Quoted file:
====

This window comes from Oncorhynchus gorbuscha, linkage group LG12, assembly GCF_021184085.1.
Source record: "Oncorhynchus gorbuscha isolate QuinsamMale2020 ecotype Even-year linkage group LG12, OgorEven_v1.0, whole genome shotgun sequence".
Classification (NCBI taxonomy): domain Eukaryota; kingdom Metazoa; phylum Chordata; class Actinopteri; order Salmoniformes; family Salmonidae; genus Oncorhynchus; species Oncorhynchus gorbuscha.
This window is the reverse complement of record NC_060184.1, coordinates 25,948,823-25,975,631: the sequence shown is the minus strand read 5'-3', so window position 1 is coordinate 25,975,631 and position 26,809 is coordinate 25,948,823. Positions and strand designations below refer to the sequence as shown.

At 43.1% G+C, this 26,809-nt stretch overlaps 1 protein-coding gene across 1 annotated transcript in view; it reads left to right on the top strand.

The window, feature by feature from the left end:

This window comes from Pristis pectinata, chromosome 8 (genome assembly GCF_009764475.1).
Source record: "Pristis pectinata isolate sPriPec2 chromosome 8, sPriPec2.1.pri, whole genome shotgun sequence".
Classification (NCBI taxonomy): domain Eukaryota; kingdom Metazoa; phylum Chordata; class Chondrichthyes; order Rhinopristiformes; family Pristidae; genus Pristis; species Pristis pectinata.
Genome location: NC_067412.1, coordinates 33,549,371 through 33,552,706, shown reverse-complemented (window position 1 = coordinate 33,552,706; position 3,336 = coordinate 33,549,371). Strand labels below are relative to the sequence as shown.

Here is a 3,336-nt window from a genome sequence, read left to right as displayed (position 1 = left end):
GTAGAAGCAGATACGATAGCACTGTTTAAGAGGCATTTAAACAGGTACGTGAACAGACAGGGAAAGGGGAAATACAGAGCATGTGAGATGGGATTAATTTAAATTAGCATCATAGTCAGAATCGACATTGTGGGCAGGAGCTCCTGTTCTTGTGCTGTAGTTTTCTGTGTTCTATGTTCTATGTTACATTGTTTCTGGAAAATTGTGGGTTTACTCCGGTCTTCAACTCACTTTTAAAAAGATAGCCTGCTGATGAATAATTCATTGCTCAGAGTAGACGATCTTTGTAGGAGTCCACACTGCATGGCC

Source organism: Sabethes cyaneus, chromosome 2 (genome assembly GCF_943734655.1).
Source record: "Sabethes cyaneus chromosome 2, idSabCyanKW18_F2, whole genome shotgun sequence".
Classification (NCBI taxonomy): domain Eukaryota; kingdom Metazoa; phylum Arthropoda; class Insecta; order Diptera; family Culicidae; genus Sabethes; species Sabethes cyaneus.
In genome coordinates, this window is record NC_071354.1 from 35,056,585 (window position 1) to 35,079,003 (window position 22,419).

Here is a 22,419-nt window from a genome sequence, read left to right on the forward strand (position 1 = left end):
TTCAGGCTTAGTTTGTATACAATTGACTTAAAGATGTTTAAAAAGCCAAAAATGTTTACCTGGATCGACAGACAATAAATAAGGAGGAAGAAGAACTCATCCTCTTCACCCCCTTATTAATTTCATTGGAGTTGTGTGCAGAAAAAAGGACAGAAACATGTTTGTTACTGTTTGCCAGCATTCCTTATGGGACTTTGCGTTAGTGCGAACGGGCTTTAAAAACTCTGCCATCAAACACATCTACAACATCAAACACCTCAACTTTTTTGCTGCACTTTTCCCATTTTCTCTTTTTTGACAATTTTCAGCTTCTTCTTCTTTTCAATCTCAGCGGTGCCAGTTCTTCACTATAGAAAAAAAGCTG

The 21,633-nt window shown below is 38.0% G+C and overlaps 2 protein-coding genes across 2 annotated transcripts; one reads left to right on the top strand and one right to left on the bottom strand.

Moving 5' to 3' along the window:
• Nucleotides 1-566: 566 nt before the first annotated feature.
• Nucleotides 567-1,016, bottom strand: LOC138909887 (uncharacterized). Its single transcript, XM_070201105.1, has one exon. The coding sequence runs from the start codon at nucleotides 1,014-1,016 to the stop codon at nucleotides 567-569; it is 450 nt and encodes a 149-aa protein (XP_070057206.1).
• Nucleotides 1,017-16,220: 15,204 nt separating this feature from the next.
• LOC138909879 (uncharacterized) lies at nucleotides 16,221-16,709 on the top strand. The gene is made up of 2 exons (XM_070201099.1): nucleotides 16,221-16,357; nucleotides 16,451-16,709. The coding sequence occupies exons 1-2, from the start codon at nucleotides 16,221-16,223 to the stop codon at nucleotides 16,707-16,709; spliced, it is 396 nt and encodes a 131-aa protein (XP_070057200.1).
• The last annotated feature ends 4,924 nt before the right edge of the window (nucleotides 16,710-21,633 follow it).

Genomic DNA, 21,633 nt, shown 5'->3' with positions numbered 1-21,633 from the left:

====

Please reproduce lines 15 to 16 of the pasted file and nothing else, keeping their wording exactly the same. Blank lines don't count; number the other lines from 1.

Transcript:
Classification (NCBI taxonomy): domain Eukaryota; kingdom Metazoa; phylum Arthropoda; class Insecta; order Diptera; family Culicidae; genus Sabethes; species Sabethes cyaneus.
In genome coordinates, this window is record NC_071354.1 from 35,056,585 (window position 1) to 35,079,003 (window position 22,419).